Express.js: How to Change the Default Port

By default Express uses port 3000, but sometimes this port is already been used by another application, so you can either close the other application or change the port. In this short tutorial I’m going to show you how easy it is to change the port.

First let’s open the bin/www file and locate this code:

var port = normalizePort(process.env.PORT || '3000');
app.set('port', port);

Here is where we can configure which ports to use, all you have to do is to replace the number 3000 by another port number. After that your application will not be using port 3000 anymore.

Alternatively you can also configure the port on your app.js:

var app = express();
app.listen(4000);

As you can see I’ve just added the app.listen(4000) line, this will make the application also listen on port 4000, but the difference is that this method won’t make your app stop using port 3000.

It’s up to you to decide which method works better for you, If you have any doubts please let me know in the comments.

How to use Bootstrap in a Reactjs project

Styling is a little bit different in Reactjs, so you cannot use Bootstrap in a traditional way. In this tutorial I’m going to show you an easy way to add Bootstrap to a Reacjs project. As we can’t use the traditional Bootstrap we have to use another version called React-Bootstrap, it’s basically the same framework, but it was rebuilt so we can use it with React. You can install it in your project via:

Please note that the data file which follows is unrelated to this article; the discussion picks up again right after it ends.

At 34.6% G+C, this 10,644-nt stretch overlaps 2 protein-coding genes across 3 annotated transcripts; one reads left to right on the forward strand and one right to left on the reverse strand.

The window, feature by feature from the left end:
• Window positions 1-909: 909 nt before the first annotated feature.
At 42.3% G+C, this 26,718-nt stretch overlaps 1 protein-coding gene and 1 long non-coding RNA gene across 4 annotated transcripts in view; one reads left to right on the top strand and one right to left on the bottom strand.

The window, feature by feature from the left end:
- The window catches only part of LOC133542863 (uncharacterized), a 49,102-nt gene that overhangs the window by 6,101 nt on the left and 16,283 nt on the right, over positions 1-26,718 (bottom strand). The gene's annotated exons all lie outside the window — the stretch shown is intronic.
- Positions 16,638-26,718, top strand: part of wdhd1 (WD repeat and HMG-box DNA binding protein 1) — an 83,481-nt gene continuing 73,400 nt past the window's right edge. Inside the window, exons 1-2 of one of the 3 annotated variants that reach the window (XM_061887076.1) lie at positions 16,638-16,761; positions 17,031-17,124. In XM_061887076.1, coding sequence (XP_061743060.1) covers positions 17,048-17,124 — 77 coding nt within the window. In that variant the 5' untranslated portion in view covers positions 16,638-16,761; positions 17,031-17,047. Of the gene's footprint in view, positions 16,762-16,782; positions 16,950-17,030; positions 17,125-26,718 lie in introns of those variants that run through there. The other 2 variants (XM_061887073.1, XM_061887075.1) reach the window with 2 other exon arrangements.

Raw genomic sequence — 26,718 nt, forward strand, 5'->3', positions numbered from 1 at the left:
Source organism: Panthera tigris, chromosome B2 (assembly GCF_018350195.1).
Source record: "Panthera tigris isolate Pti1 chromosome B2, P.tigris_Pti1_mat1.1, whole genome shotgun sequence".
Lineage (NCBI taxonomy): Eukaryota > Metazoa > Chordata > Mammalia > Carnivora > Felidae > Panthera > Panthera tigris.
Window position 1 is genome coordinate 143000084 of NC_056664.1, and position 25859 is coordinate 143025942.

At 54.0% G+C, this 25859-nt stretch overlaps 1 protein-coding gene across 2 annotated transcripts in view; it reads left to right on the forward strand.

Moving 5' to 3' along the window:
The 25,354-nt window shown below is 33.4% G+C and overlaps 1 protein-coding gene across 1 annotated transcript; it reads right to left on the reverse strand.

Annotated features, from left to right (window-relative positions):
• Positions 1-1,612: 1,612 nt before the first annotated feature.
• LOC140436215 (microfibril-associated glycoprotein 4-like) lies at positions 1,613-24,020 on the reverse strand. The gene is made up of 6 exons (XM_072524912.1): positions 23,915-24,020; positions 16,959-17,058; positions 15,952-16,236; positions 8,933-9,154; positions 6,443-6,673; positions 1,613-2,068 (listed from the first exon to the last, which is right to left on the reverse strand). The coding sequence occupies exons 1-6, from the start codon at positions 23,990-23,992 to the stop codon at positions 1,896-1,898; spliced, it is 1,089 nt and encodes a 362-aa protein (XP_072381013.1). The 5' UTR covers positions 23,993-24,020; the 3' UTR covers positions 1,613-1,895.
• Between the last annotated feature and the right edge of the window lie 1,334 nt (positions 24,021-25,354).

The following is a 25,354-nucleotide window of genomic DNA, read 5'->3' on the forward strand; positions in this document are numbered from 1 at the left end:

npm install --save react-bootstrap

React-bootstrap doesn’t come with the CSS, so you have to add it manually to your index.html:

<link rel="stylesheet" href="https://maxcdn.bootstrapcdn.com/bootstrap/latest/css/bootstrap.min.css">

Ok, we’re already done with the setup. Now we’re ready to import the components and start using them. To give you an example of how to do that I’m going to import the Bootstrap FormControl component and use it in my project.

import React, { Component } from 'react';